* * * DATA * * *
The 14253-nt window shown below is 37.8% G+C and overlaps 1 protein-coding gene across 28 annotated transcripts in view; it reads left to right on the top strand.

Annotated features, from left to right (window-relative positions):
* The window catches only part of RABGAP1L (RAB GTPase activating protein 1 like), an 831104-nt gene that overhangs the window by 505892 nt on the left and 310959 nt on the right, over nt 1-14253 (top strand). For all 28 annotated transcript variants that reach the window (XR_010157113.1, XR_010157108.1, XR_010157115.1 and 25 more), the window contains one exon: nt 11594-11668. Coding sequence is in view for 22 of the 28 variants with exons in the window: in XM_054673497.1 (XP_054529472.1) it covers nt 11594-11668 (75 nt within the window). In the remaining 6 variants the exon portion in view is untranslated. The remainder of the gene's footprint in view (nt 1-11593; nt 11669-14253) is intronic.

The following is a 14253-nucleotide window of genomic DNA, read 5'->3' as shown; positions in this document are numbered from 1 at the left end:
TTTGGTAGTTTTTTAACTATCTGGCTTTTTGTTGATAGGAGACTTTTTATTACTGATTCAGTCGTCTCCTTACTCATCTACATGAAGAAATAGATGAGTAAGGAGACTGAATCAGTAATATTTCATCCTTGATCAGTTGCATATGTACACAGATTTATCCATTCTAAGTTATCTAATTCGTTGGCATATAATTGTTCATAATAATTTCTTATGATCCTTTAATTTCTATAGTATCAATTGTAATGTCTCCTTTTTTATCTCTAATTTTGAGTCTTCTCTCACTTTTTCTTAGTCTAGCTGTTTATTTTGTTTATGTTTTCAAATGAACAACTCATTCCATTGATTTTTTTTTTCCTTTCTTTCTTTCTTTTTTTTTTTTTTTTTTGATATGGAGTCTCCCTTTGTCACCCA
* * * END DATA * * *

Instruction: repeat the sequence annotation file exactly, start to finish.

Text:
The 14253-nt window shown below is 37.8% G+C and overlaps 1 protein-coding gene across 28 annotated transcripts in view; it reads left to right on the top strand.

Annotated features, from left to right (window-relative positions):
* The window catches only part of RABGAP1L (RAB GTPase activating protein 1 like), an 831104-nt gene that overhangs the window by 505892 nt on the left and 310959 nt on the right, over nt 1-14253 (top strand). For all 28 annotated transcript variants that reach the window (XR_010157113.1, XR_010157108.1, XR_010157115.1 and 25 more), the window contains one exon: nt 11594-11668. Coding sequence is in view for 22 of the 28 variants with exons in the window: in XM_054673497.1 (XP_054529472.1) it covers nt 11594-11668 (75 nt within the window). In the remaining 6 variants the exon portion in view is untranslated. The remainder of the gene's footprint in view (nt 1-11593; nt 11669-14253) is intronic.

The following is a 14253-nucleotide window of genomic DNA, read 5'->3' as shown; positions in this document are numbered from 1 at the left end:
TTTGGTAGTTTTTTAACTATCTGGCTTTTTGTTGATAGGAGACTTTTTATTACTGATTCAGTCGTCTCCTTACTCATCTACATGAAGAAATAGATGAGTAAGGAGACTGAATCAGTAATATTTCATCCTTGATCAGTTGCATATGTACACAGATTTATCCATTCTAAGTTATCTAATTCGTTGGCATATAATTGTTCATAATAATTTCTTATGATCCTTTAATTTCTATAGTATCAATTGTAATGTCTCCTTTTTTATCTCTAATTTTGAGTCTTCTCTCACTTTTTCTTAGTCTAGCTGTTTATTTTGTTTATGTTTTCAAATGAACAACTCATTCCATTGATTTTTTTTTTCCTTTCTTTCTTTCTTTTTTTTTTTTTTTTTTGATATGGAGTCTCCCTTTGTCACCCA